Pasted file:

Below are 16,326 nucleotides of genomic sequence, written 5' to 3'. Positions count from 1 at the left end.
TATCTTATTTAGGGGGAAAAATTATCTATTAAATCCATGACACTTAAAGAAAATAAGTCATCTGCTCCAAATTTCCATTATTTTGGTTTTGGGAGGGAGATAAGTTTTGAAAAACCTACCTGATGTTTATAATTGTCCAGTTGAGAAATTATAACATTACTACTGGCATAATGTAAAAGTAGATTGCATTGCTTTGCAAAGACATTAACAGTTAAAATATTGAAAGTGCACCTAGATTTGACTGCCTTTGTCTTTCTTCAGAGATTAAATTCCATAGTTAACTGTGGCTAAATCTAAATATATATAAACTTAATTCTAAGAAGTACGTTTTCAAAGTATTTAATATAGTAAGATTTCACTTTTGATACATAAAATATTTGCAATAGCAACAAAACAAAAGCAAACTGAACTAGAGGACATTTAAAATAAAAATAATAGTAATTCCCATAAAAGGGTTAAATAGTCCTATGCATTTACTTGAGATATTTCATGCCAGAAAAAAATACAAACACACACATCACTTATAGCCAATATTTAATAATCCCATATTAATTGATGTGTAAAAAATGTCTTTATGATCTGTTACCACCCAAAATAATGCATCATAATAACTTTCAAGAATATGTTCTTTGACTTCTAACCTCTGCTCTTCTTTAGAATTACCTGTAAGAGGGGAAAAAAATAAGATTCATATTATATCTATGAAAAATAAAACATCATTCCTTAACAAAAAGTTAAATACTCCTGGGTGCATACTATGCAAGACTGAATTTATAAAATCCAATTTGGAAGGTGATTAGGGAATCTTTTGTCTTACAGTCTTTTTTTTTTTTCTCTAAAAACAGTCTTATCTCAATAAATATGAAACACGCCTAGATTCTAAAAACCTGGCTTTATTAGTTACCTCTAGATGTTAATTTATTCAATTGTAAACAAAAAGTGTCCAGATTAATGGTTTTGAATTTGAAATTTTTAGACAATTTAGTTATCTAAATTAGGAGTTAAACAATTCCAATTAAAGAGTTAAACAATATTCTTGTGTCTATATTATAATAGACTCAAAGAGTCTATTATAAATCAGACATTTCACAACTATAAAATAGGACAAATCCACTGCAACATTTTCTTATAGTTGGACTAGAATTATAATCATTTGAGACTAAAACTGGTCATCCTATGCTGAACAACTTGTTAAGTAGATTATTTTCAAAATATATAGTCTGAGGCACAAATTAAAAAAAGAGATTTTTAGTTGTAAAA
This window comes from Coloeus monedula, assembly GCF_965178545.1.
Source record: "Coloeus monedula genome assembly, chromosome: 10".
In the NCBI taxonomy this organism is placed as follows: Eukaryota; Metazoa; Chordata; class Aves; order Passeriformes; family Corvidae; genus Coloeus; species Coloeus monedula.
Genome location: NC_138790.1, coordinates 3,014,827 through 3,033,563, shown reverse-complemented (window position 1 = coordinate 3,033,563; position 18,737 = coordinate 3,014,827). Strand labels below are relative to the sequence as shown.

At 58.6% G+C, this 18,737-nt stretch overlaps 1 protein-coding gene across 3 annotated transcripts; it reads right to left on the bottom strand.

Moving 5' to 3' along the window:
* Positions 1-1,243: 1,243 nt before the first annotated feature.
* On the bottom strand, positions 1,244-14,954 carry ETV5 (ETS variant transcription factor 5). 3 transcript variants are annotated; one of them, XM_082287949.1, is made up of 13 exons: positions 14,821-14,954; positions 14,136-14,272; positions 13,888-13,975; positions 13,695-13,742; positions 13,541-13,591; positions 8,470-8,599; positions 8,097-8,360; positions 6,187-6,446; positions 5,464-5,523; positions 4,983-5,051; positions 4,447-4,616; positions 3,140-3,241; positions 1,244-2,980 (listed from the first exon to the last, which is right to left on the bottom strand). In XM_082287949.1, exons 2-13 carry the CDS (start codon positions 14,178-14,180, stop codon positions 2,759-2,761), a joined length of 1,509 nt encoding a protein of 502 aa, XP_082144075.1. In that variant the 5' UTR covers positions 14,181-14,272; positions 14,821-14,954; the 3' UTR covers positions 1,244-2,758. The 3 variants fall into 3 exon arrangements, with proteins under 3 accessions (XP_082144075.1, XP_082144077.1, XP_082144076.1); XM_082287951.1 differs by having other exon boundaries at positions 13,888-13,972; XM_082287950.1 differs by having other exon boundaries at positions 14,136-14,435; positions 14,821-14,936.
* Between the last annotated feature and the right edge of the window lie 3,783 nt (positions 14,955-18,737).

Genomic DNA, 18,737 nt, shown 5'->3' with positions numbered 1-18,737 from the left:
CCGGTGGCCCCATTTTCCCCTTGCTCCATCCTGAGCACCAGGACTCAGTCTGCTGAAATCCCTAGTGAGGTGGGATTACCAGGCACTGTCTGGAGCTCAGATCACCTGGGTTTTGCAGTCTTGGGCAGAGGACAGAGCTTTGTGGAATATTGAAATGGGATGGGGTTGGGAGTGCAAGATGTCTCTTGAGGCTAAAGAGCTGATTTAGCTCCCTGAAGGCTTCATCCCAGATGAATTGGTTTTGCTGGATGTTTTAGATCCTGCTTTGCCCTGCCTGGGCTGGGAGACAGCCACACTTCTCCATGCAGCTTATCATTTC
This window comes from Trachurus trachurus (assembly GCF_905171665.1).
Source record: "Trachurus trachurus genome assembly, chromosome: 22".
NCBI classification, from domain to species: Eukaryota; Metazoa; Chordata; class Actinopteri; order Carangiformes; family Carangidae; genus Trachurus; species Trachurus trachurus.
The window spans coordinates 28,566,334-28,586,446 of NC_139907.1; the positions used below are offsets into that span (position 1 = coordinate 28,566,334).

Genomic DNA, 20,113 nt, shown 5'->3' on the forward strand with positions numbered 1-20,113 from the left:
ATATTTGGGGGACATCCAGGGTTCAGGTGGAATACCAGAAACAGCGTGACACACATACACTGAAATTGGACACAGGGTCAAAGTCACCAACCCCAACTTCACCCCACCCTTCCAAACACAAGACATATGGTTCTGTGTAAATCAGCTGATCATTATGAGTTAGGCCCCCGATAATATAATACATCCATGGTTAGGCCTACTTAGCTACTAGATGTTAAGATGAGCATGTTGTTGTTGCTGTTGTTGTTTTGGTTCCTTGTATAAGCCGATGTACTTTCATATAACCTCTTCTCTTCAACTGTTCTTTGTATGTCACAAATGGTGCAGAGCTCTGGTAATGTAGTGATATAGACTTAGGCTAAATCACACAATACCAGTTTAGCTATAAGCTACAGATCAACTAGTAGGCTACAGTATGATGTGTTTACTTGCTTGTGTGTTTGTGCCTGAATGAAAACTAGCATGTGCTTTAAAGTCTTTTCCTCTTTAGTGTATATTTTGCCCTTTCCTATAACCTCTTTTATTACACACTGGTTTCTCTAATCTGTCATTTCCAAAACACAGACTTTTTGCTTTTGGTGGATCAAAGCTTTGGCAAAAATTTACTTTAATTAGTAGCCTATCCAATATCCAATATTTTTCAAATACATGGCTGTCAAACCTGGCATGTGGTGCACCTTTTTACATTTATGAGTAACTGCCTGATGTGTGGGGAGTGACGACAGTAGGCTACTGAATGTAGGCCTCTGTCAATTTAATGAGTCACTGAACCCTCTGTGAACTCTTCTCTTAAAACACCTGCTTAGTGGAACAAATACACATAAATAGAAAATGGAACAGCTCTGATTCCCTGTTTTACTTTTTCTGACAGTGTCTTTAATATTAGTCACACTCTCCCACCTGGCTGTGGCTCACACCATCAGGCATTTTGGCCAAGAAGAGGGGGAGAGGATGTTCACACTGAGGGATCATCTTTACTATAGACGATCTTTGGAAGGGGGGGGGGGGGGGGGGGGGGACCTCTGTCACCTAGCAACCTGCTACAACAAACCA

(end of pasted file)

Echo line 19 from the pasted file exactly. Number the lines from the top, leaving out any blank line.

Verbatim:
ATATTTGGGGGACATCCAGGGTTCAGGTGGAATACCAGAAACAGCGTGACACACATACACTGAAATTGGACACAGGGTCAAAGTCACCAACCCCAACTTCACCCCACCCTTCCAAACACAAGACATATGGTTCTGTGTAAATCAGCTGATCATTATGAGTTAGGCCCCCGATAATATAATACATCCATGGTTAGGCCTACTTAGCTACTAGATGTTAAGATGAGCATGTTGTTGTTGCTGTTGTTGTTTTGGTTCCTTGTATAAGCCGATGTACTTTCATATAACCTCTTCTCTTCAACTGTTCTTTGTATGTCACAAATGGTGCAGAGCTCTGGTAATGTAGTGATATAGACTTAGGCTAAATCACACAATACCAGTTTAGCTATAAGCTACAGATCAACTAGTAGGCTACAGTATGATGTGTTTACTTGCTTGTGTGTTTGTGCCTGAATGAAAACTAGCATGTGCTTTAAAGTCTTTTCCTCTTTAGTGTATATTTTGCCCTTTCCTATAACCTCTTTTATTACACACTGGTTTCTCTAATCTGTCATTTCCAAAACACAGACTTTTTGCTTTTGGTGGATCAAAGCTTTGGCAAAAATTTACTTTAATTAGTAGCCTATCCAATATCCAATATTTTTCAAATACATGGCTGTCAAACCTGGCATGTGGTGCACCTTTTTACATTTATGAGTAACTGCCTGATGTGTGGGGAGTGACGACAGTAGGCTACTGAATGTAGGCCTCTGTCAATTTAATGAGTCACTGAACCCTCTGTGAACTCTTCTCTTAAAACACCTGCTTAGTGGAACAAATACACATAAATAGAAAATGGAACAGCTCTGATTCCCTGTTTTACTTTTTCTGACAGTGTCTTTAATATTAGTCACACTCTCCCACCTGGCTGTGGCTCACACCATCAGGCATTTTGGCCAAGAAGAGGGGGAGAGGATGTTCACACTGAGGGATCATCTTTACTATAGACGATCTTTGGAAGGGGGGGGGGGGGGGGGGGGGGACCTCTGTCACCTAGCAACCTGCTACAACAAACCA